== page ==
Ingram, James (DNB00)
|←Ingram, Herbert||Dictionary of National Biography, 1885-1900, Volume 29
INGRAM, JAMES (1774–1850), Anglo-Saxon scholar and president of Trinity College, Oxford, son of John Ingram, was born 21 Dec. 1774, at Codford St. Mary, near Salisbury, where his family had possessed property for several generations. He was sent to Warminster School in 1785, and entered as a commoner at Winchester in 1790. On 1 Feb. 1793 he was admitted a commoner at Trinity College, Oxford, and was elected scholar of the college 16 June 1794. He graduated B.A. in 1796, M.A. in 1800, and B.D. in 1808; was for a time an assistant master at Winchester, became fellow of Trinity College 6 June 1803, and acted as tutor there. From 1803 to 1808 he was Rawlinsonian professor of Anglo-Saxon. On the establishment of the examination for undergraduates called ‘Responsions,’ in 1809, Ingram acted as one of the ‘masters of the schools.’ From 1815 to 1818 he filled the office of keeper of the archives, and from 1816 to 1824 was rector of Rotherfield Grays, a Trinity College living, near Henley-on-Thames. On 24 June 1824 he was elected president of his college, and proceeded D.D. Ingram was too deeply absorbed in antiquarian research to take much part in the management of the college or in the affairs of the university. At Garsington, near Oxford, of which Ingram was rector in virtue of his presidency, he superintended and largely helped to pay for the erection of a new school, of which he sent an account to the ‘Gentleman's Magazine,’ 1841, vol. i. He died 4 Sept. 1850, and was buried at Garsington, where there is a brass plate to his memory inserted in an old stone slab. He was married, had no family, and survived his wife. By his will he left the greater part of his books, papers, drawings, &c., to Trinity College, some pictures to the university galleries, and some coins to the Bodleian Library. There are two portraits of him in the president's lodgings at Trinity.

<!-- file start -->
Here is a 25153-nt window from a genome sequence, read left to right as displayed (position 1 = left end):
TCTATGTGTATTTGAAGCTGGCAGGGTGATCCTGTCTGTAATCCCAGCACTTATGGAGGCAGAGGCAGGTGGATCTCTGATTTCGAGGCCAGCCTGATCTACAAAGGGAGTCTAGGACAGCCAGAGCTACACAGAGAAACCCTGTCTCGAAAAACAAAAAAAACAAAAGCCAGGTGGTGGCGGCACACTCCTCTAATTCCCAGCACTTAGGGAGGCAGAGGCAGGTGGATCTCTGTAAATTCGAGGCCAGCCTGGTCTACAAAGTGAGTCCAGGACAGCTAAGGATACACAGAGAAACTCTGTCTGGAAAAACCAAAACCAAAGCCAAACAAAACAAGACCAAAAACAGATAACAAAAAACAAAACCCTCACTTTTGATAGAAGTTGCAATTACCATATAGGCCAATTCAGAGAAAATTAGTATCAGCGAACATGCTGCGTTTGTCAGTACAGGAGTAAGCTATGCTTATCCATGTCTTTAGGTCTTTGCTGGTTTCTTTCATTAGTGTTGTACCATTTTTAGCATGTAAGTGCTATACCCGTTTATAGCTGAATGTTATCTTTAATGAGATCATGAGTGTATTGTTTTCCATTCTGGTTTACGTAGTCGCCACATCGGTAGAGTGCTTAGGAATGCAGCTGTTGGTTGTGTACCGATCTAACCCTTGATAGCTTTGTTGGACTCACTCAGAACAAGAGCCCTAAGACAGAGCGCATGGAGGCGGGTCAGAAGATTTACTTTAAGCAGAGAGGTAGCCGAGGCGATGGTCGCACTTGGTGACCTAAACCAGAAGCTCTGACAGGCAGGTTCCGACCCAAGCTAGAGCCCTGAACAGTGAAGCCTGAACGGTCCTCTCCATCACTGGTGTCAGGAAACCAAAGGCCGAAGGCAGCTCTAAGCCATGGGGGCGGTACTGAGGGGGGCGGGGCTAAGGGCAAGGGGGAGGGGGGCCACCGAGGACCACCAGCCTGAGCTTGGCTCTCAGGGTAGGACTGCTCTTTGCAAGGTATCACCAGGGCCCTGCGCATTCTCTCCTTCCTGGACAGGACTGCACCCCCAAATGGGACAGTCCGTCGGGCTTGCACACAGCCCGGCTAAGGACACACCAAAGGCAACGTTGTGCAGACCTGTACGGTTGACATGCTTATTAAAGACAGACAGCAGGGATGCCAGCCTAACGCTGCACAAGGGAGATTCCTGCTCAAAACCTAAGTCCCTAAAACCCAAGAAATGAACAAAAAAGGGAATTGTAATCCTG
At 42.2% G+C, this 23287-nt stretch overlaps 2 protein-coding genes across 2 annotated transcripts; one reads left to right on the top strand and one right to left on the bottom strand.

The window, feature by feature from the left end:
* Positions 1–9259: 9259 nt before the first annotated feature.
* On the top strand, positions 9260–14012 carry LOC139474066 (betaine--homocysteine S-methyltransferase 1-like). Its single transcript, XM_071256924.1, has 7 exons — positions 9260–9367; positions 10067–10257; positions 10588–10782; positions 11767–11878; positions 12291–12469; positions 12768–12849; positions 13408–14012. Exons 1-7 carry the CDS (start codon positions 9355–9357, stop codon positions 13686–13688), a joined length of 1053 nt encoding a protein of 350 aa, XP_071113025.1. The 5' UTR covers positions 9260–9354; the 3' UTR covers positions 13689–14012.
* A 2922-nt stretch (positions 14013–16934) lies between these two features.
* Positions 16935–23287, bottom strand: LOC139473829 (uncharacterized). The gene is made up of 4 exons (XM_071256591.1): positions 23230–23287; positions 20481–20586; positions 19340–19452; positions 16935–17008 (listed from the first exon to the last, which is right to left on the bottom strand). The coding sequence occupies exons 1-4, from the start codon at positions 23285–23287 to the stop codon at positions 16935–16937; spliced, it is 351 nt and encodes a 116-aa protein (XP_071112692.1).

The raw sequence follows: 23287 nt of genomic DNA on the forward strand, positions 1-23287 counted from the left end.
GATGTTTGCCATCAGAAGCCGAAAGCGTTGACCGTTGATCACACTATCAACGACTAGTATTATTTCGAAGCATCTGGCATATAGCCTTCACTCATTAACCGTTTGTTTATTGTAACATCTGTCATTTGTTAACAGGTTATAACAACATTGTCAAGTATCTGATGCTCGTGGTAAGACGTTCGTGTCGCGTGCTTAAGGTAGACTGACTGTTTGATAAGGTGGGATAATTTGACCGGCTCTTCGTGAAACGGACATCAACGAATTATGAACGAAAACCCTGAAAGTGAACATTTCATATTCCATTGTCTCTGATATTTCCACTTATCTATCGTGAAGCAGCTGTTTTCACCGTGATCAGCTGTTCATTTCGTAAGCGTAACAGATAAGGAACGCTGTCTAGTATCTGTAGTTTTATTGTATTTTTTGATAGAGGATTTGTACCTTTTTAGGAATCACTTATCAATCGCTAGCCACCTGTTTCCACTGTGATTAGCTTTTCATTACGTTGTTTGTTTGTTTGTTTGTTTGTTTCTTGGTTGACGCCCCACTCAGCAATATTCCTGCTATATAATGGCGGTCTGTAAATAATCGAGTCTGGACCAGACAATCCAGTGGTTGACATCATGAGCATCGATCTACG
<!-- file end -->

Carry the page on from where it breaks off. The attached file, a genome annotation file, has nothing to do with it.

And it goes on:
Ingram was a fellow of the Society of Antiquaries, and held a high rank among archæologists. As an Anglo-Saxon scholar he was perhaps the very best of his generation, and the most distinguished of John Mitchell Kemble's predecessors. In 1807 he published his inaugural lecture (as professor of Anglo-Saxon) on the utility of Anglo-Saxon literature, to which is added the geography of Europe by King Alfred (Oxford, 4to). His edition of the ‘Saxon Chronicle,’ London, 1823, 4to, was a great advance on Gibson's edition (Oxford, 1692, 4to), for Ingram had thoroughly explored the Cottonian MSS. in the British Museum. His edition of Quintilian (Oxford, 1809, 8vo) is correct and useful. The work by which Ingram is best known is his admirable ‘Memorials of Oxford,’ with a hundred plates by Le Keux, 3 vols. 8vo, Oxford, 1832–7 (reissued 1847, 2 vols.). Among his other publications are: ‘The Church in the Middle Centuries, an attempt to ascertain the Age and Writer of the celebrated “Codex Boernerianus”’ (anon.), 8vo, Oxford, 1842; ‘Memorials of the Parish of Codford St. Mary,’ 8vo, Oxford, 1844; and the descriptions of Oxford and Winchester cathedrals in Britton's ‘Beauties of England and Wales.’[Annual Register, 1850; Gent. Mag. 1850, p. 553; Illustrated London News, 14 Sept. 1850; Oxford Calendar; personal knowledge and recollections; communication from Professor Earle of Oxford. Ingram is mentioned in Pycroft's Oxford Memories, and in G. V. Cox's Recollections of Oxford, p. 158.]